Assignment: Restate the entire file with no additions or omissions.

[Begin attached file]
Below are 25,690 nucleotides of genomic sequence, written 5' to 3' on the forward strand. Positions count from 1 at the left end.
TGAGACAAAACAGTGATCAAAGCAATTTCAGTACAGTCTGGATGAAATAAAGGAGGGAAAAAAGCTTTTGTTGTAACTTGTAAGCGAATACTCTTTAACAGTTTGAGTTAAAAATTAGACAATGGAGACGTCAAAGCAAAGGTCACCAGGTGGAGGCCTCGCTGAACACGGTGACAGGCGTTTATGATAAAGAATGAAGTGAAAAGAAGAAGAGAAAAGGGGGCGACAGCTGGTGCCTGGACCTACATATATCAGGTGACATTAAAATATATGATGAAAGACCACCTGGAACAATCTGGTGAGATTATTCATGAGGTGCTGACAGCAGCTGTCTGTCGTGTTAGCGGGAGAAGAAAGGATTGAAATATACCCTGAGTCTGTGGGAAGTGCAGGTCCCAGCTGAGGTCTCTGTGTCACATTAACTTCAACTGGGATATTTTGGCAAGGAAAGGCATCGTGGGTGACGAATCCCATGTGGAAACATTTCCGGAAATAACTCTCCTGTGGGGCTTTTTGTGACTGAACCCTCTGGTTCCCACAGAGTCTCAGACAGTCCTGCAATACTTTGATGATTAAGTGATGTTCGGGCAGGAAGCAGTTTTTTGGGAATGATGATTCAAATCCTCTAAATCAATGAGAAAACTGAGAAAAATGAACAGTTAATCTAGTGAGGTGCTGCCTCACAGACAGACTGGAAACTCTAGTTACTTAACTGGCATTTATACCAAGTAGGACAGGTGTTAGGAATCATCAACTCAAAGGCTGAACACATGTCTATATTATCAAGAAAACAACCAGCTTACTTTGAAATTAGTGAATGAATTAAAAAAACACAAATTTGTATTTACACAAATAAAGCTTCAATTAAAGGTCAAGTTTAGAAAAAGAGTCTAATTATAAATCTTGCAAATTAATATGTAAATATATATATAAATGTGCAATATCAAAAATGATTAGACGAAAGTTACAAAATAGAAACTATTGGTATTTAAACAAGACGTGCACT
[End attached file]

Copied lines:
Below are 25,690 nucleotides of genomic sequence, written 5' to 3' on the forward strand. Positions count from 1 at the left end.
TGAGACAAAACAGTGATCAAAGCAATTTCAGTACAGTCTGGATGAAATAAAGGAGGGAAAAAAGCTTTTGTTGTAACTTGTAAGCGAATACTCTTTAACAGTTTGAGTTAAAAATTAGACAATGGAGACGTCAAAGCAAAGGTCACCAGGTGGAGGCCTCGCTGAACACGGTGACAGGCGTTTATGATAAAGAATGAAGTGAAAAGAAGAAGAGAAAAGGGGGCGACAGCTGGTGCCTGGACCTACATATATCAGGTGACATTAAAATATATGATGAAAGACCACCTGGAACAATCTGGTGAGATTATTCATGAGGTGCTGACAGCAGCTGTCTGTCGTGTTAGCGGGAGAAGAAAGGATTGAAATATACCCTGAGTCTGTGGGAAGTGCAGGTCCCAGCTGAGGTCTCTGTGTCACATTAACTTCAACTGGGATATTTTGGCAAGGAAAGGCATCGTGGGTGACGAATCCCATGTGGAAACATTTCCGGAAATAACTCTCCTGTGGGGCTTTTTGTGACTGAACCCTCTGGTTCCCACAGAGTCTCAGACAGTCCTGCAATACTTTGATGATTAAGTGATGTTCGGGCAGGAAGCAGTTTTTTGGGAATGATGATTCAAATCCTCTAAATCAATGAGAAAACTGAGAAAAATGAACAGTTAATCTAGTGAGGTGCTGCCTCACAGACAGACTGGAAACTCTAGTTACTTAACTGGCATTTATACCAAGTAGGACAGGTGTTAGGAATCATCAACTCAAAGGCTGAACACATGTCTATATTATCAAGAAAACAACCAGCTTACTTTGAAATTAGTGAATGAATTAAAAAAACACAAATTTGTATTTACACAAATAAAGCTTCAATTAAAGGTCAAGTTTAGAAAAAGAGTCTAATTATAAATCTTGCAAATTAATATGTAAATATATATATAAATGTGCAATATCAAAAATGATTAGACGAAAGTTACAAAATAGAAACTATTGGTATTTAAACAAGACGTGCACT